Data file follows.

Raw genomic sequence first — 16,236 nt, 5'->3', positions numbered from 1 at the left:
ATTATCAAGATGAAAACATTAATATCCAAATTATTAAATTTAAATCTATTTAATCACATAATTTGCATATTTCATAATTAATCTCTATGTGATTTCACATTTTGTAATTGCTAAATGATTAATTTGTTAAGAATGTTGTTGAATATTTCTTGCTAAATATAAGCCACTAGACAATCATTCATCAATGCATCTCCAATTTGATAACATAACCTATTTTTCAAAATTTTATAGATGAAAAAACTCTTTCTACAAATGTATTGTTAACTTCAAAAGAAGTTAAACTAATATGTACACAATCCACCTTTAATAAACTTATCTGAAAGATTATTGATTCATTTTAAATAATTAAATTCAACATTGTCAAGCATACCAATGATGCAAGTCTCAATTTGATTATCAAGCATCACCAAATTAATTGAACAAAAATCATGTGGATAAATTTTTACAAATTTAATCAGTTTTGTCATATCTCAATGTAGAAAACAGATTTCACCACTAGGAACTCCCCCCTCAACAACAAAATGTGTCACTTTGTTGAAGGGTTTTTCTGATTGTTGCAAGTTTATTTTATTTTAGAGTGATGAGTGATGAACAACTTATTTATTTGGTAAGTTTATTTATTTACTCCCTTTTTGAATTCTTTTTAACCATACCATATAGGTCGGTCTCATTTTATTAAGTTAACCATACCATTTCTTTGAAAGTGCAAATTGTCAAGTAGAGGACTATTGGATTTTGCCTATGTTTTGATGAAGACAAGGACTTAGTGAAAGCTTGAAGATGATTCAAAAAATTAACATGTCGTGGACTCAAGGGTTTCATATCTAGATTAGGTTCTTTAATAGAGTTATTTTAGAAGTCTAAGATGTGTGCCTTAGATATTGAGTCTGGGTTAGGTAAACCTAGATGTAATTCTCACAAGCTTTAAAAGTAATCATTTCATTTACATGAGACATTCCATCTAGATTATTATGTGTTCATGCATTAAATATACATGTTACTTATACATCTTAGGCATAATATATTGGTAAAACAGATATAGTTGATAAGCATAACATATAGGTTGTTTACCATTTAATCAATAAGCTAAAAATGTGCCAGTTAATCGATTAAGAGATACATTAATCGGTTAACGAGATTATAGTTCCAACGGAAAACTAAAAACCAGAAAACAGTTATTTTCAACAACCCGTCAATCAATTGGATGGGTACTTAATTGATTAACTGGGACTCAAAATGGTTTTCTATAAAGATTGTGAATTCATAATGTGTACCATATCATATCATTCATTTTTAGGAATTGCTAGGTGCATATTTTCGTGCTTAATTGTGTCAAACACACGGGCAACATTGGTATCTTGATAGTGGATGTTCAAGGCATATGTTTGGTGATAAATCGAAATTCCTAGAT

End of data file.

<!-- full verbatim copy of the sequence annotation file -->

Raw genomic sequence first — 16,236 nt, 5'->3', positions numbered from 1 at the left:
ATTATCAAGATGAAAACATTAATATCCAAATTATTAAATTTAAATCTATTTAATCACATAATTTGCATATTTCATAATTAATCTCTATGTGATTTCACATTTTGTAATTGCTAAATGATTAATTTGTTAAGAATGTTGTTGAATATTTCTTGCTAAATATAAGCCACTAGACAATCATTCATCAATGCATCTCCAATTTGATAACATAACCTATTTTTCAAAATTTTATAGATGAAAAAACTCTTTCTACAAATGTATTGTTAACTTCAAAAGAAGTTAAACTAATATGTACACAATCCACCTTTAATAAACTTATCTGAAAGATTATTGATTCATTTTAAATAATTAAATTCAACATTGTCAAGCATACCAATGATGCAAGTCTCAATTTGATTATCAAGCATCACCAAATTAATTGAACAAAAATCATGTGGATAAATTTTTACAAATTTAATCAGTTTTGTCATATCTCAATGTAGAAAACAGATTTCACCACTAGGAACTCCCCCCTCAACAACAAAATGTGTCACTTTGTTGAAGGGTTTTTCTGATTGTTGCAAGTTTATTTTATTTTAGAGTGATGAGTGATGAACAACTTATTTATTTGGTAAGTTTATTTATTTACTCCCTTTTTGAATTCTTTTTAACCATACCATATAGGTCGGTCTCATTTTATTAAGTTAACCATACCATTTCTTTGAAAGTGCAAATTGTCAAGTAGAGGACTATTGGATTTTGCCTATGTTTTGATGAAGACAAGGACTTAGTGAAAGCTTGAAGATGATTCAAAAAATTAACATGTCGTGGACTCAAGGGTTTCATATCTAGATTAGGTTCTTTAATAGAGTTATTTTAGAAGTCTAAGATGTGTGCCTTAGATATTGAGTCTGGGTTAGGTAAACCTAGATGTAATTCTCACAAGCTTTAAAAGTAATCATTTCATTTACATGAGACATTCCATCTAGATTATTATGTGTTCATGCATTAAATATACATGTTACTTATACATCTTAGGCATAATATATTGGTAAAACAGATATAGTTGATAAGCATAACATATAGGTTGTTTACCATTTAATCAATAAGCTAAAAATGTGCCAGTTAATCGATTAAGAGATACATTAATCGGTTAACGAGATTATAGTTCCAACGGAAAACTAAAAACCAGAAAACAGTTATTTTCAACAACCCGTCAATCAATTGGATGGGTACTTAATTGATTAACTGGGACTCAAAATGGTTTTCTATAAAGATTGTGAATTCATAATGTGTACCATATCATATCATTCATTTTTAGGAATTGCTAGGTGCATATTTTCGTGCTTAATTGTGTCAAACACACGGGCAACATTGGTATCTTGATAGTGGATGTTCAAGGCATATGTTTGGTGATAAATCGAAATTCCTAGAT